Omega-3 Fatty Acids and Rheumatoid Arthritis
There are indications that Omega-3 fatty acids have sufficient anti-inflammatory effect on the body. This polyunsaturated fat is present in nuts, cold-water fish and other foods. The marine variant of the fatty acid contains DHA and EPA, which are essential substances known for their anti-inflammatory properties. Several studies have established the significant anti-inflammatory characteristic of Omega-3 fatty acid, suggesting positive effects when used by those who are suffering from rheumatoid arthritis.
Studies on the marine variant of Omega-3 fatty acids involving human subjects have yielded consistent results confirming the direct relationship between the diminished levels of C-reactive proteins and the increased levels of DHA consumption, and this simply suggests reduced inflammation.
Ideal Sources of Omega-3 Fatty Acids for Patients with Rheumatoid Arthritis
The most popular sources of Omega-3 fatty acids are the cold-water fish like trout, tuna and salmon. There are also certain types of plants which are also good sources of these polyunsaturated fats and these include canola oil, flaxseed and flaxseed oil, soybean products, tofu and walnuts.
In a report that was released by the American College of Rheumatology, it was established that there is a significant effect of marine Omega-3 fatty acid in reducing the tenderness and pain in the joints affected by RA. The positive effects may not be immediately apparent and it may even take several months before one can observe significant improvement in the condition of arthritic patients.
Role of Mediterranean-Type Diet in Controlling RA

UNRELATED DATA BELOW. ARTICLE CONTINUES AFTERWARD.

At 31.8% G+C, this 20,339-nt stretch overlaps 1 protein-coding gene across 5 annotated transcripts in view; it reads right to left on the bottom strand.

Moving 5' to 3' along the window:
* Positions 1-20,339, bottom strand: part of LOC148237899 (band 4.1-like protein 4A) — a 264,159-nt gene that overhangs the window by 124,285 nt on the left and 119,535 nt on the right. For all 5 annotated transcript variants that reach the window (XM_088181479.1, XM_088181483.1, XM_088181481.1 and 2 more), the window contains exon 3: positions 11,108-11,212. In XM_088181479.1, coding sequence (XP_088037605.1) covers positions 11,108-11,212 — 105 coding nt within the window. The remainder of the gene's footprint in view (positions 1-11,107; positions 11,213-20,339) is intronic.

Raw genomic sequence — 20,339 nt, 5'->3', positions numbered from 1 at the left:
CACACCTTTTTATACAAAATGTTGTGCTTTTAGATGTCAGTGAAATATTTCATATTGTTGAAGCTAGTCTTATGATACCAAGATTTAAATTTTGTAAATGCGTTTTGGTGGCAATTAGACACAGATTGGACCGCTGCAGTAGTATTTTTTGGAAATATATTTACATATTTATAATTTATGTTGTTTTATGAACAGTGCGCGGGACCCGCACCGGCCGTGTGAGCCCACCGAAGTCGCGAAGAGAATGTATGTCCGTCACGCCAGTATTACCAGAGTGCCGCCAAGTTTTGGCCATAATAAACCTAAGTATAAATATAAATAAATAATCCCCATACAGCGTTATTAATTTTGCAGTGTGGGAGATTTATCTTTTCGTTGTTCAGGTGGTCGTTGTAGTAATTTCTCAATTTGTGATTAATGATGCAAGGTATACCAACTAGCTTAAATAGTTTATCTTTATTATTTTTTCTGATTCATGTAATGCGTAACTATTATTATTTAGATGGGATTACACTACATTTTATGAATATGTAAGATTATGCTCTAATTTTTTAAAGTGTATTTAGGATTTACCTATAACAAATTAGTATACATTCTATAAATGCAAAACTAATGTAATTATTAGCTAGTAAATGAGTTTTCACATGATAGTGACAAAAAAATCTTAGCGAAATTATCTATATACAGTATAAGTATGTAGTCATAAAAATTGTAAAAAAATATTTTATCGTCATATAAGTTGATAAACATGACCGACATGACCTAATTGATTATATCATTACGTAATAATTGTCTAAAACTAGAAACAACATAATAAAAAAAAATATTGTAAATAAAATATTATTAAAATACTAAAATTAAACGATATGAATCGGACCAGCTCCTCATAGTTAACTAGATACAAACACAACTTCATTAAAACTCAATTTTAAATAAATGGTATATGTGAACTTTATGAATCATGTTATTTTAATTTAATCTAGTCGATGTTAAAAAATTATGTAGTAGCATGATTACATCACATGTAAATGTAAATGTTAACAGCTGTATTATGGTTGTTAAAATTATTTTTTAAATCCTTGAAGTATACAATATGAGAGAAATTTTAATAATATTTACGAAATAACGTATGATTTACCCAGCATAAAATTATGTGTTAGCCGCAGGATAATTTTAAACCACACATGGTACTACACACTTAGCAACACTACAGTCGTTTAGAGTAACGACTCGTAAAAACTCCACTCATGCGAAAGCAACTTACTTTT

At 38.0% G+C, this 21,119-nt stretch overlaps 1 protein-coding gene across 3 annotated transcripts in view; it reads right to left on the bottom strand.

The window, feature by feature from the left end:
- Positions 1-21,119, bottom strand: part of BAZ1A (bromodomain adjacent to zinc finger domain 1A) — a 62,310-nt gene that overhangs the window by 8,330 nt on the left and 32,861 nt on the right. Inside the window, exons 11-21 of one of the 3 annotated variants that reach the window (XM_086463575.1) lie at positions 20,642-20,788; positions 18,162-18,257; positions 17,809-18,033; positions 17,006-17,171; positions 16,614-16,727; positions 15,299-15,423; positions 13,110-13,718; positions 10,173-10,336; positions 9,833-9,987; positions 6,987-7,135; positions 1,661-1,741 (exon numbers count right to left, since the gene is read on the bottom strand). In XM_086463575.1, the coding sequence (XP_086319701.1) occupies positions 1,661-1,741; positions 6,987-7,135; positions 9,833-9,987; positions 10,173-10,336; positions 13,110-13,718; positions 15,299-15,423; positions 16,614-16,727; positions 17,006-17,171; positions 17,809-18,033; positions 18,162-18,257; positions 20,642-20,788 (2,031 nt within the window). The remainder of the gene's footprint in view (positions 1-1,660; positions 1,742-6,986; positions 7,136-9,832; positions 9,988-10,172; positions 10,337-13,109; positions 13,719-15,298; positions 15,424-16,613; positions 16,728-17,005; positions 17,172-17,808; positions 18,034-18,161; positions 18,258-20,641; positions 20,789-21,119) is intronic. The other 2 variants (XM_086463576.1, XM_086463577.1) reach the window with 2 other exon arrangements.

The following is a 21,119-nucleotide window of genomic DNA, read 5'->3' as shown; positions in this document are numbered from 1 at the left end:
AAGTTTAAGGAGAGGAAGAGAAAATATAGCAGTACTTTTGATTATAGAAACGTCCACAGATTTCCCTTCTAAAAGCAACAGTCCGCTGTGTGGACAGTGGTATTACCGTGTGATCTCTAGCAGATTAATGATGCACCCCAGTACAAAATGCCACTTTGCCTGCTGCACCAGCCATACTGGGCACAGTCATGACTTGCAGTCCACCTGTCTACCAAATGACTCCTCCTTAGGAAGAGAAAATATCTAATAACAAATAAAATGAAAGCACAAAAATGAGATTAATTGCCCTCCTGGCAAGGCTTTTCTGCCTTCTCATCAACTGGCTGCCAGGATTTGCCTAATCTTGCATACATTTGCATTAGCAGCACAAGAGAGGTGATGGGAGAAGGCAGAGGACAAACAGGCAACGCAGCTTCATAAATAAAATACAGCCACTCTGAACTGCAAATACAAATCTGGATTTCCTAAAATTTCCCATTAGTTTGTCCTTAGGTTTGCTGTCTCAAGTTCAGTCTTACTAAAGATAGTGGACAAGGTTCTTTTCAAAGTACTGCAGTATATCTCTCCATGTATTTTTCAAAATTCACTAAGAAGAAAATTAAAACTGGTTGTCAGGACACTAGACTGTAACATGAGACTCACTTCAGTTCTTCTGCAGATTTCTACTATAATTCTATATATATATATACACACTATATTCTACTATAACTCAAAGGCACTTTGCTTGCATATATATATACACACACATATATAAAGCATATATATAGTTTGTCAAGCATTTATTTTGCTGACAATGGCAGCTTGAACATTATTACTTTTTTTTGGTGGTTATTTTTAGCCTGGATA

There are several studies that strongly suggest the beneficial effects of a Mediterranean-type diet in mitigating the symptoms of rheumatoid arthritis. These diets are typically high in Vitamin C and are laden with fresh vegetables and proteins. In fact, such claims are bolstered by the general observation of low incidence of RA in some countries in the Mediterranean including Italy and Greece.
Grain, legumes, fruits and vegetables are known to have higher levels of phytonutrients. These are the essential components of our diet that possess disease-fighting properties and antioxidants like Vitamins C and E, carotenoids and selenium. A plant-based diet is also laden with bioflavonoids. These are compounds present in plants which are known for their superior anti-viral, anti-tumor and anti-inflammatory properties.
Can Diet work as a Cure?
While there are numerous incontrovertible evidences that establish the beneficial effects of certain foods and diets in preventing and mitigating the symptoms of rheumatoid arthritis, health experts are stressing that such foods and diets should not be treated as a “cure” or even as a primary treatment mode for rheumatoid arthritis. Arthritis diets should only serve to complement the appropriate treatment for the disease. Among the primary treatment modes for this chronic condition are the natural arthritis medications that provide instant relief and are side effect free.